Cuccinelli campaigns in western Virginia, answers questions about Richmond controversy

Both candidates for Governor are bringing their campaigns to southwest Virginia this week.
Monday, Republican Ken Cuccinelli focused on economic development, and fielded questions about lingering controversy in Richmond. 
 
Like Bob McDonnell before him, Attorney General Ken Cuccinelli is trying to make jobs and economic development the centerpiece of his campaign for Governor, but Democrats continue to hammer away on the gifts he received from the CEO of Star Scientific, a company involved in a tax dispute with the state.

Monday in Botetourt County, Cuccinelli said his failure to include all of the gifts on his financial disclosure forms was "an honest mistake."
 
Cuccinelli received a quick tour from Titan America's Robert Sells. "This is our outgoing silo. This is the finished product in this direction," Sells said as he pointed out some of the plant's facilities. The only active cement plant in Virginia, Roanoke Cement Company provided the backdrop for a discussion of economic development, and excessive regulations.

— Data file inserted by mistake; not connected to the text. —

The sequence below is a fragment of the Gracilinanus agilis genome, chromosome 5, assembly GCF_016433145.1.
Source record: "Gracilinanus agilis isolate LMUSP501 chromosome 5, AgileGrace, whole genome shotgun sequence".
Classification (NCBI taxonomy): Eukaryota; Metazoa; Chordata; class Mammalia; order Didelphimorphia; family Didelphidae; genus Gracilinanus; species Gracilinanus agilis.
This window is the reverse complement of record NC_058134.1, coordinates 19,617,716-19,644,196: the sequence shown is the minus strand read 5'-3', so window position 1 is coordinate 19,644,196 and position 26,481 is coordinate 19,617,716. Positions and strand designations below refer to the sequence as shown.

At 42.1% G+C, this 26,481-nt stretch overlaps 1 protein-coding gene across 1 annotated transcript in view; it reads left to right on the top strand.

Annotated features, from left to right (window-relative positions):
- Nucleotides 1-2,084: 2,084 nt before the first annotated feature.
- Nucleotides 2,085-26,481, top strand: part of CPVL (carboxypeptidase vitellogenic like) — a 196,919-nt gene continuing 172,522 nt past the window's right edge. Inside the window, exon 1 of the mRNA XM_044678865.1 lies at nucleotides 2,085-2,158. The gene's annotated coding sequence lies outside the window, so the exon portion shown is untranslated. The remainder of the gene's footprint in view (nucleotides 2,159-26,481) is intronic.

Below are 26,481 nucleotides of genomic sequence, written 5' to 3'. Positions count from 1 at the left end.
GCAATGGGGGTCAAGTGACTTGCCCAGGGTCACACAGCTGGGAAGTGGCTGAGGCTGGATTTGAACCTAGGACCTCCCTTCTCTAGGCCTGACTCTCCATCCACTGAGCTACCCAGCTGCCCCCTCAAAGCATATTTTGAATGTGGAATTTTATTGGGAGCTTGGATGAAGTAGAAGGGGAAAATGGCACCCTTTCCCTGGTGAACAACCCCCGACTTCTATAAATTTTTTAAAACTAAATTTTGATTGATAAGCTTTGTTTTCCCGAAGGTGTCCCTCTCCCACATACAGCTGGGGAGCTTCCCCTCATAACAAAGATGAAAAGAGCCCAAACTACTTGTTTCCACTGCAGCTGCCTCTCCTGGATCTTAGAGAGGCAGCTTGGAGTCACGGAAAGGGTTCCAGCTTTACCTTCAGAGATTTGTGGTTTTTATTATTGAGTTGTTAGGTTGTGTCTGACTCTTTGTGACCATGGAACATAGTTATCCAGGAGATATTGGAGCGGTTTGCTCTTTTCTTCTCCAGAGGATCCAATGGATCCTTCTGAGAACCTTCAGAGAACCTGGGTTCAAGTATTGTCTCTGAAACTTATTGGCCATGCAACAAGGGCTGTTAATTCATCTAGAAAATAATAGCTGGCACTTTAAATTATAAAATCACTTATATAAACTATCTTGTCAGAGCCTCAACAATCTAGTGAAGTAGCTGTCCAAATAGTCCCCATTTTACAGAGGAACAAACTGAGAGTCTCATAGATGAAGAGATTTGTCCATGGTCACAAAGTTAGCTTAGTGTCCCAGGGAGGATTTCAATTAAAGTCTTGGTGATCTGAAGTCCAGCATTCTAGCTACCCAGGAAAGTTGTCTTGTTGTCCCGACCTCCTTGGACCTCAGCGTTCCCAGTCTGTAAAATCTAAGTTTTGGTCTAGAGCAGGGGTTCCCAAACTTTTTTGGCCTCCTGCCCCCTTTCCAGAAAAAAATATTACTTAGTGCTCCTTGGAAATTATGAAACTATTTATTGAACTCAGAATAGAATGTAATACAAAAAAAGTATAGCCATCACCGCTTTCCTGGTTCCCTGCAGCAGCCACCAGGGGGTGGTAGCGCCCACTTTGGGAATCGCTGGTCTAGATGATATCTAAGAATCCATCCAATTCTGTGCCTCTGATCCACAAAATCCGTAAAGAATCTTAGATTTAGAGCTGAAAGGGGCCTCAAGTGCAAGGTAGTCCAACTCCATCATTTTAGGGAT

"And as Attorney General I have been busier than perhaps I would like to have been pushing back on some of that," Cuccinelli told the audience.

Like Democrat Terry McAuliffe on a previous visit, Cuccinelli fielded questions from employees, vendors and customers. He also answered reporters questions about the Star Scientific story.

"Well you always worry about your mistakes getting modified and blown up," Cuccinelli said in an interview, "and let's face it, I made a mistake here in terms of my own recollection."

Cuccinelli said he never traded influence for the gifts worth more than $18000, and he noted he reported the mistakes himself, when he realized his financial disclosures were incomplete. 

"And I think we either need a system in place that allows reliable tracking in place so voters can see it. That is the point, we're a disclosure state, and I have been a strong supporter of transparency for years. Or we need to cut it off at a certain point, above $500 for instance, something like that."

Cuccinelli said it's a legitimate issue for voters to consider, but he doesn't believe it will be a major factor in November.

Democrats disagree, and their candidate for Governor, Terry McAuliffe, will be in the area on Tuesday, promising his own plans for economic development in Virginia.